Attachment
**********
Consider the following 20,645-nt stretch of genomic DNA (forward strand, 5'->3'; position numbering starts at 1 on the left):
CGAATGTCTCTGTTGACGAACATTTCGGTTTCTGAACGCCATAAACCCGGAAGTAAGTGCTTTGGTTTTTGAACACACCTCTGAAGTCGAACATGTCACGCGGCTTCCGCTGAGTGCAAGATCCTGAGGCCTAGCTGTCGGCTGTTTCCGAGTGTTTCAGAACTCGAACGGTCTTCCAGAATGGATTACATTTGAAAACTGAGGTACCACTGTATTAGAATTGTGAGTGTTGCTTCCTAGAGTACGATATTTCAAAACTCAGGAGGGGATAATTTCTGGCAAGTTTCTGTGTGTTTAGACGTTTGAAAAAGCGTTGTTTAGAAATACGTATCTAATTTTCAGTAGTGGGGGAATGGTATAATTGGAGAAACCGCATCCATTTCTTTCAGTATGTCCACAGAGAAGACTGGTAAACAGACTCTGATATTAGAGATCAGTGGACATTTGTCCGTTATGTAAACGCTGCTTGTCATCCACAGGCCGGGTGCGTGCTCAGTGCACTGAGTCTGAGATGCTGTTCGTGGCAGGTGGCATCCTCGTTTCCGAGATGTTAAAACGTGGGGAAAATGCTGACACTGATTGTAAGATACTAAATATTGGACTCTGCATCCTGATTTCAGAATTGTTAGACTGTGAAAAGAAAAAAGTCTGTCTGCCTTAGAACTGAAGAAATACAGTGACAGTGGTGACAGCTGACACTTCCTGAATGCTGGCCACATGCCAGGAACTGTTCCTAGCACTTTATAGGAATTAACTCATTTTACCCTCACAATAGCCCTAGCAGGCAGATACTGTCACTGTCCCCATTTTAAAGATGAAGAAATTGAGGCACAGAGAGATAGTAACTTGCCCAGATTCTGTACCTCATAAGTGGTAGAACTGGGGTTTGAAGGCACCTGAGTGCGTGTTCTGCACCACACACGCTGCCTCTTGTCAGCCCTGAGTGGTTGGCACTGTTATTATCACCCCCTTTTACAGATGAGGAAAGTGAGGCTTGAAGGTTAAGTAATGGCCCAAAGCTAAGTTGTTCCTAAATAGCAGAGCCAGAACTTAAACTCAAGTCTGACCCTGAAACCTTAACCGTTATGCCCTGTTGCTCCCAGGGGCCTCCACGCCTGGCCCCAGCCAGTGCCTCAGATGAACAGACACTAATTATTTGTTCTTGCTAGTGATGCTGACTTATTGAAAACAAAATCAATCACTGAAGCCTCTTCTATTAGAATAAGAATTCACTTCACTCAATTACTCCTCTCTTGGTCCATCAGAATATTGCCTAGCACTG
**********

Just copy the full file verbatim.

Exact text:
Consider the following 20,645-nt stretch of genomic DNA (forward strand, 5'->3'; position numbering starts at 1 on the left):
CGAATGTCTCTGTTGACGAACATTTCGGTTTCTGAACGCCATAAACCCGGAAGTAAGTGCTTTGGTTTTTGAACACACCTCTGAAGTCGAACATGTCACGCGGCTTCCGCTGAGTGCAAGATCCTGAGGCCTAGCTGTCGGCTGTTTCCGAGTGTTTCAGAACTCGAACGGTCTTCCAGAATGGATTACATTTGAAAACTGAGGTACCACTGTATTAGAATTGTGAGTGTTGCTTCCTAGAGTACGATATTTCAAAACTCAGGAGGGGATAATTTCTGGCAAGTTTCTGTGTGTTTAGACGTTTGAAAAAGCGTTGTTTAGAAATACGTATCTAATTTTCAGTAGTGGGGGAATGGTATAATTGGAGAAACCGCATCCATTTCTTTCAGTATGTCCACAGAGAAGACTGGTAAACAGACTCTGATATTAGAGATCAGTGGACATTTGTCCGTTATGTAAACGCTGCTTGTCATCCACAGGCCGGGTGCGTGCTCAGTGCACTGAGTCTGAGATGCTGTTCGTGGCAGGTGGCATCCTCGTTTCCGAGATGTTAAAACGTGGGGAAAATGCTGACACTGATTGTAAGATACTAAATATTGGACTCTGCATCCTGATTTCAGAATTGTTAGACTGTGAAAAGAAAAAAGTCTGTCTGCCTTAGAACTGAAGAAATACAGTGACAGTGGTGACAGCTGACACTTCCTGAATGCTGGCCACATGCCAGGAACTGTTCCTAGCACTTTATAGGAATTAACTCATTTTACCCTCACAATAGCCCTAGCAGGCAGATACTGTCACTGTCCCCATTTTAAAGATGAAGAAATTGAGGCACAGAGAGATAGTAACTTGCCCAGATTCTGTACCTCATAAGTGGTAGAACTGGGGTTTGAAGGCACCTGAGTGCGTGTTCTGCACCACACACGCTGCCTCTTGTCAGCCCTGAGTGGTTGGCACTGTTATTATCACCCCCTTTTACAGATGAGGAAAGTGAGGCTTGAAGGTTAAGTAATGGCCCAAAGCTAAGTTGTTCCTAAATAGCAGAGCCAGAACTTAAACTCAAGTCTGACCCTGAAACCTTAACCGTTATGCCCTGTTGCTCCCAGGGGCCTCCACGCCTGGCCCCAGCCAGTGCCTCAGATGAACAGACACTAATTATTTGTTCTTGCTAGTGATGCTGACTTATTGAAAACAAAATCAATCACTGAAGCCTCTTCTATTAGAATAAGAATTCACTTCACTCAATTACTCCTCTCTTGGTCCATCAGAATATTGCCTAGCACTG